Express Yourself: Artivism

Something I have come to appreciate is the expression of activism through art, or artivism. Whitman students tend to be very politically aware and conscious of many local, regional, national, and global issues and unrest. I grew up in a small, rural town in Minnesota, so for most of my life I lived in an environment that was pretty close-minded to all the world happenings, and attended a high school that did not really incorporate politics or cultural awareness into its curricula. After two years at Whitman, I can confidently say that I now think with a more critical and comprehensive mind and have become conscious of many concepts that shape our daily lives, like systems of oppression, power, privilege, etc.

At Whitman, I have been exposed to different methods of expressing activism, whether it be by rallying, protesting, lobbying, and even art. To me, one of the most notable and ground-breaking events at Whitman is the annual Freedom Songs Concert. This event is totally student led and incorporates activism into dancing, singing, visuals, and multimedia zines. The Freedom Songs Concert is not just for entertainment, but is a way to capture the attention of its audience in a way that get us to think about important issues like immigration, racism, oppression, etc. It’s crazy to think how a song or a dance move can express one’s entire experience under a system of oppression and to me, that is amazing.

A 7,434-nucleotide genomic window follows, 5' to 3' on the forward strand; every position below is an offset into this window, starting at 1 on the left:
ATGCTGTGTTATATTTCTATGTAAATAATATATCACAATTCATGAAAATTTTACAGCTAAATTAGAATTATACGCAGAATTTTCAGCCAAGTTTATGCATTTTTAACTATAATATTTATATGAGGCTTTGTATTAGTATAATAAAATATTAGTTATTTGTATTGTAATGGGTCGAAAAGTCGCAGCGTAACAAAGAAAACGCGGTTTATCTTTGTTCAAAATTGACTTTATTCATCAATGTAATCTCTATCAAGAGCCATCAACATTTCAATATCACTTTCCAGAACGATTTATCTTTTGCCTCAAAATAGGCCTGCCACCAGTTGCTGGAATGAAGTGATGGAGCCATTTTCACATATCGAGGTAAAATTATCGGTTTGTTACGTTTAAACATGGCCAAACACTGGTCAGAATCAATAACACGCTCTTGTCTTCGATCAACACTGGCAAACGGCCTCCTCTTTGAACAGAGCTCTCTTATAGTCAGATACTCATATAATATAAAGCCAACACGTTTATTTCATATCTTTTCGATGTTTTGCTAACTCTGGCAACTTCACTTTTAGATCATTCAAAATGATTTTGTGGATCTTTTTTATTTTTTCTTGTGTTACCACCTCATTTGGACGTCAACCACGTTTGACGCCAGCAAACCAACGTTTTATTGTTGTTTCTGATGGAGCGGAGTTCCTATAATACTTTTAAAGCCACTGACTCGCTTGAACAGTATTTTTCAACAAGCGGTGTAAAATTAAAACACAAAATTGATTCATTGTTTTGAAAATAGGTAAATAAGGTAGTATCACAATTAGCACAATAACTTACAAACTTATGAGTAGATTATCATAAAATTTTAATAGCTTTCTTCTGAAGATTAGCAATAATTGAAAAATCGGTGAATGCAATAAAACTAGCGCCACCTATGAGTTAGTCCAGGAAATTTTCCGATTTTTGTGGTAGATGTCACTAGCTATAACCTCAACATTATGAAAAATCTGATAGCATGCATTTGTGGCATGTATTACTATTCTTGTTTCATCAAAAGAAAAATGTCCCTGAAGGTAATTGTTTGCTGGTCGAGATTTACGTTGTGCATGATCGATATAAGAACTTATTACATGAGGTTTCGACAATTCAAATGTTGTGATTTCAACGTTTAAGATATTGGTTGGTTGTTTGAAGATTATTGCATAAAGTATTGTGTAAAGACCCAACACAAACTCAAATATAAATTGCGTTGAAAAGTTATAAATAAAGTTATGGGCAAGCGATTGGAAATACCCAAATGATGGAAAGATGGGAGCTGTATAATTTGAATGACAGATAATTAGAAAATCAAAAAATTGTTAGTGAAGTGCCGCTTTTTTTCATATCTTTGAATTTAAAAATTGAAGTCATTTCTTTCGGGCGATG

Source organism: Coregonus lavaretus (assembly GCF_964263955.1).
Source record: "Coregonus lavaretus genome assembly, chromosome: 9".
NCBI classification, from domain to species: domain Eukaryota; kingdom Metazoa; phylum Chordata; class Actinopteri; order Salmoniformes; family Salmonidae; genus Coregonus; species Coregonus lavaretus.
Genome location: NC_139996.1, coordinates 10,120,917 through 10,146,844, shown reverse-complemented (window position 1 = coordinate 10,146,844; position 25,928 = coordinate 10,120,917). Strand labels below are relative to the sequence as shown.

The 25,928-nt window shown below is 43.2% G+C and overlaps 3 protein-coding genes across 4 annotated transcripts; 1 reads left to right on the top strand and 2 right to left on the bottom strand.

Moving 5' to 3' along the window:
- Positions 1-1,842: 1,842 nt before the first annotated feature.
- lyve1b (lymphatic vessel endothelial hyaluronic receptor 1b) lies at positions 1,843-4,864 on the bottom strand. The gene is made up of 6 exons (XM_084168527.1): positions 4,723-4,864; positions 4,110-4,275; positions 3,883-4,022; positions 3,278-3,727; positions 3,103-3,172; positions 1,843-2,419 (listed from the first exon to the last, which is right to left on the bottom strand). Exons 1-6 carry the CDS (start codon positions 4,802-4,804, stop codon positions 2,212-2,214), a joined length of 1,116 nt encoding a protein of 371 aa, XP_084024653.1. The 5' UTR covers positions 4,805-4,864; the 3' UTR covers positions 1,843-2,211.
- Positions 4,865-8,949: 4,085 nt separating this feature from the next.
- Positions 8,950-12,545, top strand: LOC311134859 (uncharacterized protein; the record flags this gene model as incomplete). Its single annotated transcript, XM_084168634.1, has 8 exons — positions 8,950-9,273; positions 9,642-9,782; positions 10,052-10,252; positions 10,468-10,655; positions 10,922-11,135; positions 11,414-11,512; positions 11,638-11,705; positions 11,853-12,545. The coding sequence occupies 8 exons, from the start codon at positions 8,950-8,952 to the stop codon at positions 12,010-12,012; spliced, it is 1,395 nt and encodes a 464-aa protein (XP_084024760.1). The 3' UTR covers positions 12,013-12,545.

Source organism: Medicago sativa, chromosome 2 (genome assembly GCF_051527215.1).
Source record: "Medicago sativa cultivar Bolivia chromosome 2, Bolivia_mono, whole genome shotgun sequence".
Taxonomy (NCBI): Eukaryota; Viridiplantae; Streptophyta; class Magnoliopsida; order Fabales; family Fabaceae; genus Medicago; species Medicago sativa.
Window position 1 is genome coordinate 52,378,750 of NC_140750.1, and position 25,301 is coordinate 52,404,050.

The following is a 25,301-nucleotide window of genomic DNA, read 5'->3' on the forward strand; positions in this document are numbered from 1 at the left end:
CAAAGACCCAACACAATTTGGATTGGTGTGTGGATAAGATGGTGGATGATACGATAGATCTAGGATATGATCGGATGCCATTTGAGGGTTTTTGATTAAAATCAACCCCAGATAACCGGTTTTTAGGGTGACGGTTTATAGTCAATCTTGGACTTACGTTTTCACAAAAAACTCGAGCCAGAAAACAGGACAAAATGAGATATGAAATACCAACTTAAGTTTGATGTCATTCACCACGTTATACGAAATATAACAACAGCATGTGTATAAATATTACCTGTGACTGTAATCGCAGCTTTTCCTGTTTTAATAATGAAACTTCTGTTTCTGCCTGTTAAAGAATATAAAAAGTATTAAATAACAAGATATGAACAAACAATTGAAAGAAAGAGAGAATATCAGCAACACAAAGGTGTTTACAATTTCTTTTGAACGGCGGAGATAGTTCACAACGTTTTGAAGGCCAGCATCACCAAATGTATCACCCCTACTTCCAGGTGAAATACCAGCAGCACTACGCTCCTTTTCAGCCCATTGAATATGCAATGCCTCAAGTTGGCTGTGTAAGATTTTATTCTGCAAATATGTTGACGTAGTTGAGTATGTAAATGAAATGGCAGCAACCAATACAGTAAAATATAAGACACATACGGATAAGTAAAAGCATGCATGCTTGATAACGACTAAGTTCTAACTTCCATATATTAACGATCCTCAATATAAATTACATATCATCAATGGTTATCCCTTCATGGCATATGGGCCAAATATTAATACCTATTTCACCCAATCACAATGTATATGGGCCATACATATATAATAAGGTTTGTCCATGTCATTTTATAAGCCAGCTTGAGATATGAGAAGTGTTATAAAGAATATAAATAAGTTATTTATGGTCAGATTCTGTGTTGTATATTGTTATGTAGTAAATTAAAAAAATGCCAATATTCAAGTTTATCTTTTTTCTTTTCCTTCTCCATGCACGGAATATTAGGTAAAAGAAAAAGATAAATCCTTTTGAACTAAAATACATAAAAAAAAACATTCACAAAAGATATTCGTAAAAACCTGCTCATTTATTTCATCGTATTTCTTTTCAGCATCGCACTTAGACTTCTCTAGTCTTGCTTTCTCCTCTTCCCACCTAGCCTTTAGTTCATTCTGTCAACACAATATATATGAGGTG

What truly makes this concert ground-breaking, is the passion that each performer puts into their performance. These performers don’t strive to fit in with the rest of the performers, but really embrace their unique talents to tell their stories.

Finishing off the concert, all of the performers take the stage together and sing a song. This finale really showcases the unity and solidarity that Whitman students have, no matter your background. At the end of the show, I couldn’t help but shed a few tears because of how moved and empowered I was. This concert made it clear to me that I have a place on this campus and in this world. It also showed me that all of our experiences make us stronger people, and together we can move the world.

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